Choose your weaponry: selective storage of a single toxic compound, Latrunculin A, by closely related nudibranch molluscs

Cheney, Karen L., White, Andrew, Mudianta, I. Wayan, Winters, Anne E., Quezada, Michelle, Capon, Robert J., Mollo, Ernesto and Garson, Mary J. (2016) Choose your weaponry: selective storage of a single toxic compound, Latrunculin A, by closely related nudibranch molluscs. PLoS One, 11 1: 1-16. doi:10.1371/journal.pone.0145134


Author Cheney, Karen L.
White, Andrew
Mudianta, I. Wayan
Winters, Anne E.
Quezada, Michelle
Capon, Robert J.
Mollo, Ernesto
Garson, Mary J.
Title Choose your weaponry: selective storage of a single toxic compound, Latrunculin A, by closely related nudibranch molluscs
Journal name PLoS One   Check publisher's open access policy
ISSN 1932-6203
Publication date 2016-01-20
Sub-type Article (original research)
DOI 10.1371/journal.pone.0145134
Open Access Status DOI
Volume 11
Issue 1
Start page 1
End page 16
Total pages 16
Place of publication San Francisco, United States
Publisher Public Library of Science
Collection year 2017
Language eng
Formatted abstract
Natural products play an invaluable role as a starting point in the drug discovery process, and plants and animals use many interesting biologically active natural products as a chemical defense mechanism against predators. Among marine organisms, many nudibranch gastropods are known to derive defensive metabolites from the sponges they eat. Here we investigated the putative sequestration of the toxic compound latrunculin A—a 16-membered macrolide that prevents actin polymerization within cellular processes—which has been identified from sponge sources, by five closely related nudibranch molluscs of the genus Chromodoris. Only latrunculin A was present in the rim of the mantle of these species, where storage reservoirs containing secondary metabolites are located, whilst a variety of secondary metabolites were found in their viscera. The species studied thus selectively accumulate latrunculin A in the part of the mantle that is more exposed to potential predators. This study also demonstrates that latrunculin-containing sponges are not their sole food source. Latrunculin A was found to be several times more potent than other compounds present in these species of nudibranchs when tested by in vitro and in vivo toxicity assays. Anti-feedant assays also indicated that latrunculin A was unpalatable to rock pool shrimps, in a dose-dependent manner. These findings led us to propose that this group of nudibranchs has evolved means both to protect themselves from the toxicity of latrunculin A, and to accumulate this compound in the mantle rim for defensive purposes. The precise mechanism by which the nudibranchs sequester such a potent compound from sponges without disrupting their own key physiological processes is unclear, but this work paves the way for future studies in this direction. Finally, the possible occurrence of both visual and chemosensory Müllerian mimicry in the studied species is discussed.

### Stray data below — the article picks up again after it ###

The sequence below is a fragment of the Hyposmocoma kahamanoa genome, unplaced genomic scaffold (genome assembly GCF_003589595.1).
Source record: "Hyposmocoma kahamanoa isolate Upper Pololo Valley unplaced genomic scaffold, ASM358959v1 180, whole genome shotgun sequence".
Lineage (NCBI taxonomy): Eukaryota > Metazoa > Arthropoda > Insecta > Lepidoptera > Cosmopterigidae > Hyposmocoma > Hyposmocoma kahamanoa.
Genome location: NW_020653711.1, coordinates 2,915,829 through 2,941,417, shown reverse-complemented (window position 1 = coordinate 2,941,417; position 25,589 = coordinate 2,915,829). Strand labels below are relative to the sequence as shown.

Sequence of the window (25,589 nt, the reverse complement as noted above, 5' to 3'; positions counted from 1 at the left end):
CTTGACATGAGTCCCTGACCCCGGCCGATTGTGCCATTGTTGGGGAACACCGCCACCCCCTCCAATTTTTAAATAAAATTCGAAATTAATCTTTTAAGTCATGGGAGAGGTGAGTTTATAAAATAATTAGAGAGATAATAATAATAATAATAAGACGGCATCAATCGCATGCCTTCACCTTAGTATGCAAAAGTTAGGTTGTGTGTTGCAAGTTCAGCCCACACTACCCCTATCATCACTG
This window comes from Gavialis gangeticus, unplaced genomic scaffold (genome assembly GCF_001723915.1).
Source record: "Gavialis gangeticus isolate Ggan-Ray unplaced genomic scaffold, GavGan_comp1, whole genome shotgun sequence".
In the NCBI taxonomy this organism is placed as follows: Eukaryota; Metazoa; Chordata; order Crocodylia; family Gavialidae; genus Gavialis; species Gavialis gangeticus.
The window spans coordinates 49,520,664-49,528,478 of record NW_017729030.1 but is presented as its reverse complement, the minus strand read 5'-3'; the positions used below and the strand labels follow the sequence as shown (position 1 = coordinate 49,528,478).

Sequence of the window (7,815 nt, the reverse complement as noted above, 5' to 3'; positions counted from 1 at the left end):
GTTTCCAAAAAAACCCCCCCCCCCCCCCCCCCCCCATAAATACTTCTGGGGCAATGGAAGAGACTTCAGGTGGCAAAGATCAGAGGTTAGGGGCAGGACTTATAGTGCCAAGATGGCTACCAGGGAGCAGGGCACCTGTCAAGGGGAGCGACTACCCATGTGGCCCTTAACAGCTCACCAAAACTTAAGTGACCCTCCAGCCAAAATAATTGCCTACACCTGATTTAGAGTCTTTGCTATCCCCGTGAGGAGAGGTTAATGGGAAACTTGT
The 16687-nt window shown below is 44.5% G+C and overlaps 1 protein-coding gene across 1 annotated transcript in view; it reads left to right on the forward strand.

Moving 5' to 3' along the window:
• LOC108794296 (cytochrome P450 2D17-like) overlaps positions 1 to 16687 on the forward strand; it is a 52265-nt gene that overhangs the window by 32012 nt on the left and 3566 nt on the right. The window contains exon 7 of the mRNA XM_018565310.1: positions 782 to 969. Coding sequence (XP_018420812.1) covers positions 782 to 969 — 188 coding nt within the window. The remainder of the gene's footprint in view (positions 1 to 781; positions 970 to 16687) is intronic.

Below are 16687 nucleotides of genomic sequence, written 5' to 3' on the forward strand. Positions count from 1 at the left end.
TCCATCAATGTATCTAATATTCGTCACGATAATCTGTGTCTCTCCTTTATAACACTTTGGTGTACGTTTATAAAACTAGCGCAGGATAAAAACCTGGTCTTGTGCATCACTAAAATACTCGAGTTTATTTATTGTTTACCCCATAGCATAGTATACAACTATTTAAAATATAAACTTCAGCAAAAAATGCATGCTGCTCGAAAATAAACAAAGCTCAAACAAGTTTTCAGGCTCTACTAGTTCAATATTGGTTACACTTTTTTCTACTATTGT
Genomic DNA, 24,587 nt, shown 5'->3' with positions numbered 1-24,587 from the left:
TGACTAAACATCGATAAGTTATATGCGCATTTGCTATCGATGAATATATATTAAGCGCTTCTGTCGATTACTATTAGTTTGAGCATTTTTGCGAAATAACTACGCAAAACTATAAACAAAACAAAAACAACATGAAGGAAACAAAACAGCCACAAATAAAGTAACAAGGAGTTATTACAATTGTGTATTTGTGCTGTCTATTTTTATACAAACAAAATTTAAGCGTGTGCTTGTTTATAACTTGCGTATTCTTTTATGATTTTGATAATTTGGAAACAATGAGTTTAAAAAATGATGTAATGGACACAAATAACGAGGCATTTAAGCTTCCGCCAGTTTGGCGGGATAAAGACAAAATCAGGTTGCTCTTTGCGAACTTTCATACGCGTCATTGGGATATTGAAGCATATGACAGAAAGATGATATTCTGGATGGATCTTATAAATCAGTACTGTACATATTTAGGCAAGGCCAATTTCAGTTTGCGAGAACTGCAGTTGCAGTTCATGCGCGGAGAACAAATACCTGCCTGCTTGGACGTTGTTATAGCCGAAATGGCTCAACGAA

Q-Index Code C1
Q-Index Status Provisional Code
Institutional Status UQ
Additional Notes Article # e0145134

 
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Created: Fri, 22 Jan 2016, 09:35:22 EST by Mrs Louise Nimwegen on behalf of School of Chemistry & Molecular Biosciences